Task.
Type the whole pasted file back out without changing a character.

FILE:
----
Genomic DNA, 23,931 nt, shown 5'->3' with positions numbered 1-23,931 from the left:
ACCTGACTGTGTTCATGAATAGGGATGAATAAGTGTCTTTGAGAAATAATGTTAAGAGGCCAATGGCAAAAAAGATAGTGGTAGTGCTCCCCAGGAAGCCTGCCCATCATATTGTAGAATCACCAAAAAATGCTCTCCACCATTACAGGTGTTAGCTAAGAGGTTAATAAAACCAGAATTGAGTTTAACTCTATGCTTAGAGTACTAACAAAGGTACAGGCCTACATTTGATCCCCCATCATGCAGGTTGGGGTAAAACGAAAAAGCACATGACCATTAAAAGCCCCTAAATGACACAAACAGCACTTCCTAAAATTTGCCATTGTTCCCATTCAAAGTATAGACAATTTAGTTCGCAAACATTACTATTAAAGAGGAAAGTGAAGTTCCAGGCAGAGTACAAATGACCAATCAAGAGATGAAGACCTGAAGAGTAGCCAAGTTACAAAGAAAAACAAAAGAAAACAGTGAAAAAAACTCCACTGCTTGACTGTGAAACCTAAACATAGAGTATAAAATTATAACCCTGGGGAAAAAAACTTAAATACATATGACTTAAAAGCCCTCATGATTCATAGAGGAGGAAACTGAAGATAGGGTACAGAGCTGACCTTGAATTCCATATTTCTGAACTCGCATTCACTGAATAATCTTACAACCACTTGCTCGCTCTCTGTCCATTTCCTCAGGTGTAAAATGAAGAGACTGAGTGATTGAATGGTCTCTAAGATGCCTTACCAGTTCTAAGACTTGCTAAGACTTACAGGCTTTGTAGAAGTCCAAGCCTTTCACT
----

Genomic DNA, 23,931 nt, shown 5'->3' with positions numbered 1-23,931 from the left:
ACCTGACTGTGTTCATGAATAGGGATGAATAAGTGTCTTTGAGAAATAATGTTAAGAGGCCAATGGCAAAAAAGATAGTGGTAGTGCTCCCCAGGAAGCCTGCCCATCATATTGTAGAATCACCAAAAAATGCTCTCCACCATTACAGGTGTTAGCTAAGAGGTTAATAAAACCAGAATTGAGTTTAACTCTATGCTTAGAGTACTAACAAAGGTACAGGCCTACATTTGATCCCCCATCATGCAGGTTGGGGTAAAACGAAAAAGCACATGACCATTAAAAGCCCCTAAATGACACAAACAGCACTTCCTAAAATTTGCCATTGTTCCCATTCAAAGTATAGACAATTTAGTTCGCAAACATTACTATTAAAGAGGAAAGTGAAGTTCCAGGCAGAGTACAAATGACCAATCAAGAGATGAAGACCTGAAGAGTAGCCAAGTTACAAAGAAAAACAAAAGAAAACAGTGAAAAAAACTCCACTGCTTGACTGTGAAACCTAAACATAGAGTATAAAATTATAACCCTGGGGAAAAAAACTTAAATACATATGACTTAAAAGCCCTCATGATTCATAGAGGAGGAAACTGAAGATAGGGTACAGAGCTGACCTTGAATTCCATATTTCTGAACTCGCATTCACTGAATAATCTTACAACCACTTGCTCGCTCTCTGTCCATTTCCTCAGGTGTAAAATGAAGAGACTGAGTGATTGAATGGTCTCTAAGATGCCTTACCAGTTCTAAGACTTGCTAAGACTTACAGGCTTTGTAGAAGTCCAAGCCTTTCACT